Ian: Cool, I must admit though, I quite liked the Hawaii rainstorms. Great rainbows.
Grant: Local expression: No rain, no rainbows.
Ian: Hehe, true.
Are you ready for some questions to be thrown at you?
Grant: Sure, fire away.
Ian: Right, last year, I remember reading first about WR 104 and the potential danger it poses for Earth. A lot of it was media hype, but I found the science behind it fascinating.
How did you get into researching WR 104? Was it a well known star system before the concern that it was "facing right at us"?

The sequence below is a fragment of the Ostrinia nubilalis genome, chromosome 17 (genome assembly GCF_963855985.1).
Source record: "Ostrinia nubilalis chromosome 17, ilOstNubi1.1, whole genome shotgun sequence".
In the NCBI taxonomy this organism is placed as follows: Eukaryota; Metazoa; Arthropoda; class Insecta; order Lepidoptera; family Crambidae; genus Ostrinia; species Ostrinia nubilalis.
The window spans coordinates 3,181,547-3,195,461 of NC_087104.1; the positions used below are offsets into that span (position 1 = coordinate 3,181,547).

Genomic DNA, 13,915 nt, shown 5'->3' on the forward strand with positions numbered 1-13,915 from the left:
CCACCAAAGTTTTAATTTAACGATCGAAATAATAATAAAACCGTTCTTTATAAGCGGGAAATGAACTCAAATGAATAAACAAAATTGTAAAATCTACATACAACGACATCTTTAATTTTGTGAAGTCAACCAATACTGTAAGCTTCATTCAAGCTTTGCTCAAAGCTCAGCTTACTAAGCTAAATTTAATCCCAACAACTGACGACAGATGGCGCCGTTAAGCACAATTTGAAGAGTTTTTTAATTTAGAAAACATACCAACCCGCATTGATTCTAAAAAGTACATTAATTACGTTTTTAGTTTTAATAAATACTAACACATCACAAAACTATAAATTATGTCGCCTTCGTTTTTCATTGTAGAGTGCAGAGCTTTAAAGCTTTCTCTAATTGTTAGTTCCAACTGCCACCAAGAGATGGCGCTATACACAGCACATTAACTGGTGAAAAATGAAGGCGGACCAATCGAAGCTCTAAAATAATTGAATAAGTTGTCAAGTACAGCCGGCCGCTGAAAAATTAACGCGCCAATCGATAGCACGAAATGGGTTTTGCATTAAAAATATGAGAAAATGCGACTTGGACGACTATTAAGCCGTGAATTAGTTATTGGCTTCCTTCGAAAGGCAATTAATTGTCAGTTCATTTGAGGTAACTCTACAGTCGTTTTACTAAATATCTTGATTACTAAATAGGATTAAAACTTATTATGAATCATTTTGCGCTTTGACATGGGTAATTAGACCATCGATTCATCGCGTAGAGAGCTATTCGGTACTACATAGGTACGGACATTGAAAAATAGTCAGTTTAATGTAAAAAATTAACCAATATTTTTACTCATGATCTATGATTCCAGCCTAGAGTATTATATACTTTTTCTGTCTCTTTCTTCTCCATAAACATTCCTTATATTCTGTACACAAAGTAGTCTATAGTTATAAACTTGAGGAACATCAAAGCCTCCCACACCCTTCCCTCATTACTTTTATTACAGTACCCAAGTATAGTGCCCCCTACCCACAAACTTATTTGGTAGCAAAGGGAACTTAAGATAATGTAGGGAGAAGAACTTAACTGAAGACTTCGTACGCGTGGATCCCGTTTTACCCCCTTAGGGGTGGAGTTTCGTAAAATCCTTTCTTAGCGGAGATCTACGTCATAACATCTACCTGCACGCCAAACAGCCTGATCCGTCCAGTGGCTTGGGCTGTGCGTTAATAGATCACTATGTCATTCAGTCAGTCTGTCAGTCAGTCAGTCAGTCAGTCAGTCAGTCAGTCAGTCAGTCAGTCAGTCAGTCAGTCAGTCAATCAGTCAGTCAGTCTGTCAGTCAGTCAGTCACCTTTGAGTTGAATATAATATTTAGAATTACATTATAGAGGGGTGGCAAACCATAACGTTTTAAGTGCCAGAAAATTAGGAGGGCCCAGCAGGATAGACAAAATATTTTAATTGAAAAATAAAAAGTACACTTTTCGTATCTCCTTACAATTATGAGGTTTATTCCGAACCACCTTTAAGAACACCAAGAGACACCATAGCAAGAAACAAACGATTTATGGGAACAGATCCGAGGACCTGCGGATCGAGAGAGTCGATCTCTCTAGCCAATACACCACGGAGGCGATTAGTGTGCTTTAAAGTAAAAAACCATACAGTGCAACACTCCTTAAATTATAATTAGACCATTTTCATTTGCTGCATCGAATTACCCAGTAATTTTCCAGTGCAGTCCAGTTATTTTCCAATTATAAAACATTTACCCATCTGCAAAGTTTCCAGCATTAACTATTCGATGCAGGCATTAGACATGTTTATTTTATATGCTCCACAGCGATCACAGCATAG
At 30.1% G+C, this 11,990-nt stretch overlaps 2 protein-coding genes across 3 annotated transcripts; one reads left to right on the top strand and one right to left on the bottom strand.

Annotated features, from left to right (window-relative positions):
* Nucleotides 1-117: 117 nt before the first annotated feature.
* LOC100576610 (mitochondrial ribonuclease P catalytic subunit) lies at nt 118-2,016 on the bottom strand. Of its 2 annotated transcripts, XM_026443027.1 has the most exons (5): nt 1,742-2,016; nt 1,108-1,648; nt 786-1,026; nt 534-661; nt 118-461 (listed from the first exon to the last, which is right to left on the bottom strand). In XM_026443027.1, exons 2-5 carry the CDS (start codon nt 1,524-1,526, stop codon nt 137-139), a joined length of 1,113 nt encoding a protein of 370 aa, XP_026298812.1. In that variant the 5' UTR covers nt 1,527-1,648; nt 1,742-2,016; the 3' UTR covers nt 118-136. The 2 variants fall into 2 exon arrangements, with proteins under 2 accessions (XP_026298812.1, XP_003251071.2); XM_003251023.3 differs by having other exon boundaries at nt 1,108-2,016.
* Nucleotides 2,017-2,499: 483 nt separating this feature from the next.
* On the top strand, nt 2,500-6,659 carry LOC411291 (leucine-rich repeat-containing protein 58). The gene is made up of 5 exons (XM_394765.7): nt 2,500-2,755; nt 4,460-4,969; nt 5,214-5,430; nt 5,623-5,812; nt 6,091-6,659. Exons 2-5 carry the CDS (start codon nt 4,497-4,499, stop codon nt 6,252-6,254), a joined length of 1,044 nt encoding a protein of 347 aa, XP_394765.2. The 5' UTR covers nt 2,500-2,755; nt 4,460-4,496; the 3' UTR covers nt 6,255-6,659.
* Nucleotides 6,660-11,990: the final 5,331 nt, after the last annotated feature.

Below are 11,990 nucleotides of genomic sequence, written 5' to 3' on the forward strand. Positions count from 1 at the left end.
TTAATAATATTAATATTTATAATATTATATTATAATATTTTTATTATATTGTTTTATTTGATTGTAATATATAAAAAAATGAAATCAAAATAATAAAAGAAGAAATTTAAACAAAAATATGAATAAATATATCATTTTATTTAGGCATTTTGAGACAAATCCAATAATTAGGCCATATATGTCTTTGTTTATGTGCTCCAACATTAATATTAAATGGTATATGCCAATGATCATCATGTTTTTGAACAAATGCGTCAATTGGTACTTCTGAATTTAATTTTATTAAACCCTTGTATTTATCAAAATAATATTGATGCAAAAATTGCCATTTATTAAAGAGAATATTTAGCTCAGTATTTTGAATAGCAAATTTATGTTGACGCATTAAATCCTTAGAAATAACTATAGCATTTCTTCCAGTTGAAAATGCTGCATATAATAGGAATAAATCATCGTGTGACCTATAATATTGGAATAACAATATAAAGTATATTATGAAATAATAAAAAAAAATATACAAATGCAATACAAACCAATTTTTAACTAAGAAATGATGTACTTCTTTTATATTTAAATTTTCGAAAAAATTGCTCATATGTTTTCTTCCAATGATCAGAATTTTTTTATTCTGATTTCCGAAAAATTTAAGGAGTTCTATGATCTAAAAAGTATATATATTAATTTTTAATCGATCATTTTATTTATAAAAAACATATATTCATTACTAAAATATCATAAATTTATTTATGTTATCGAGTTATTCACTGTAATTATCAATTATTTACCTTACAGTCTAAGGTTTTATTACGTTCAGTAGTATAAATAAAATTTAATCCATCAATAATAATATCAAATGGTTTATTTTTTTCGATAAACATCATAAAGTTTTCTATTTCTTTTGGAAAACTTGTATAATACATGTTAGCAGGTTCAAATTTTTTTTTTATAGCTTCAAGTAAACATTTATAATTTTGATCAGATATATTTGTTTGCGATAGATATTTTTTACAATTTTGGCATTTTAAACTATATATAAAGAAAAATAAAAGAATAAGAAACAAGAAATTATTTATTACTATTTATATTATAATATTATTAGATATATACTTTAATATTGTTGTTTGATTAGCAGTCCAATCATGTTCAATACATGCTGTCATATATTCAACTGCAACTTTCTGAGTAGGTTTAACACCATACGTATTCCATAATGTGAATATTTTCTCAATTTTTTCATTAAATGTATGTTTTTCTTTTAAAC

Grant: I first got interested in Wolf-Rayet (WR) stars in general about 20 years ago while an undergraduate student. Over the years I was interested in various aspects of them and got interested in WR colliding wind systems almost 15 years ago.
I started observing WR 104 in 2001 shortly after some of the remarkable images of it were published that implied it was a colliding wind system. At that time it was immediately obvious that it appeared to be face-on, but the implications with regard to its possible future as a gamma-ray burst had not been discussed.